When the original AirPods Pro came out I only gave them a cursory glance, mostly because I’ve never had luck with IEM-style earbuds being comfortable or staying in for any period of time.

I’d been using a combo of the AirPods 2nd gen and the AirPods Max with my Apple devices when not sitting at a desk with a headphone amp.

When the AirPods 3rd gen came out I was excited. Maybe, I thought, since they claim to have improved the sound quality it’d get them closer to what people described about the AirPods Pro, but retain the (for me) better fitting design of the regular AirPods 2nd gen.

Sadly, I was mistaken there.

The AirPods 3 Didn’t Fit Well, Not Like The AirPods 2.

The AirPods 3 did indeed sound better than the AirPods 2. The highs were crisper and better defined, and the bass hit deeper. Unfortunately, the bulbous shape of the AirPods 3 meant they didn’t fit properly in my ears. While some people say they fit fine, or even better than the 2nd gen, there are plenty of others left disappointed with the design change sharing the same fit issues.

The thread wasn’t a one-off. Here’s another one, and another one.

The issue for those like me is that the new bulbous head shape does not allow the tip to adequately go into the ear canal like the older 2nd gen AirPods did, so the fit is poor and so is the seal.

The 2nd gen AirPods had a much better shape for smaller ears.

Contrast That With The AirPods Pro 2’s Superior Seal

The AirPods Pro 2 still feature the larger bulbous shape — in fact that’s likely where Apple drew inspiration when they designed the AirPods 3. But the major difference is in the silicone tips.

The silicone tips extend further and offer thinner options, even an extra small set of tips that the AirPods Pro 1’s did not have.

AirPods Pro 2 ear tips with case open

For me, this means they actually sit in the ear canal properly despite the body’s increased girth.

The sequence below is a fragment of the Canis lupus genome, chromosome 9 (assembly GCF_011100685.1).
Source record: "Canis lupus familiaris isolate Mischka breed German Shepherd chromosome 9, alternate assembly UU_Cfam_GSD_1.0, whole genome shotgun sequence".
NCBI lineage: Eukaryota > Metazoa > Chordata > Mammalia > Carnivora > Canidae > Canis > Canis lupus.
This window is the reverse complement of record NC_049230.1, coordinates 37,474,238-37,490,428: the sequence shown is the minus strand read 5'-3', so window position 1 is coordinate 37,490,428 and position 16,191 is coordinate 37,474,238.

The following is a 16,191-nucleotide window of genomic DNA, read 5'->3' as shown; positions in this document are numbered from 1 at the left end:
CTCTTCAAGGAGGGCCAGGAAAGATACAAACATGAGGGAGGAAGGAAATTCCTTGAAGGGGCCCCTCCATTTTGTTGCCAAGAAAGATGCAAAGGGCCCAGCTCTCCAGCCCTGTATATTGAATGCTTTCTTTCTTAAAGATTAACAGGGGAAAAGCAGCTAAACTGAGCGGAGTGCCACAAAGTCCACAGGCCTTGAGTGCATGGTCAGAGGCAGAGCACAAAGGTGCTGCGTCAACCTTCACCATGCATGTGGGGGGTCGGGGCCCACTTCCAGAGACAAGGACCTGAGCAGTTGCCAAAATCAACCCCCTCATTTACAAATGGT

And since there’s not a big price difference between the AirPods 3 and Airpods Pro 2 (or even Pro 1’s at a discount), one may be inclined to skip the AirPods 3 altogether or stick with their 2nd gen AirPods.

Sound Quality vs. AirPods Max

The AirPods Pro 2 do not disappoint when it comes to sound quality. I don’t think they’re quite at the level of the AirPods Max, which isn’t shocking because of the price and size difference.

But they do have thumpier, deeper bass than all other AirPods that I’ve tried except the Max. Versus AirPods 2 especially, the vocals are much clearer and the highs do not require EQ to sound crisp.

The AirPods Pro 2 offer a pretty similar sound signature to the AirPods Max. Very similar overall tuning, so if you like one you’ll like the other.

That is to say, Apple designed them to have a pretty balanced sound rather than the common V-shape sound profile. (V-shape meaning big bass, big highs, recessed mids.)

Areas where the AirPods Pro 2 fall a little behind the AirPods Max’s sound:

The highs, while crisper than other AirPods earbuds, occasionally have a wispy quality to them. It’s not exactly what you’d call sibilant, but the best way I can think to describe it is sounds that should have a sharp “sss” sound have a subtle blunted “shh” to them, whereas the AirPods Max do not.

The mids are, I would say, where both headphones are most similar. Vocals have an intimate feel, which I like about them. Guitars, pianos, and horns have an exciting “live” sound to them, which I find a refreshing change to all the V-profiled headphones out there with recessed mids that sometimes sound a bit dull.

I find the bass fairly similar between the AirPods Pro 2 and AirPods Max. The AirPods Pro 2’s bass is definitely stronger than any of the other earbud-style AirPods, and comes close to the AirPods Max in terms of fullness and how deep they play.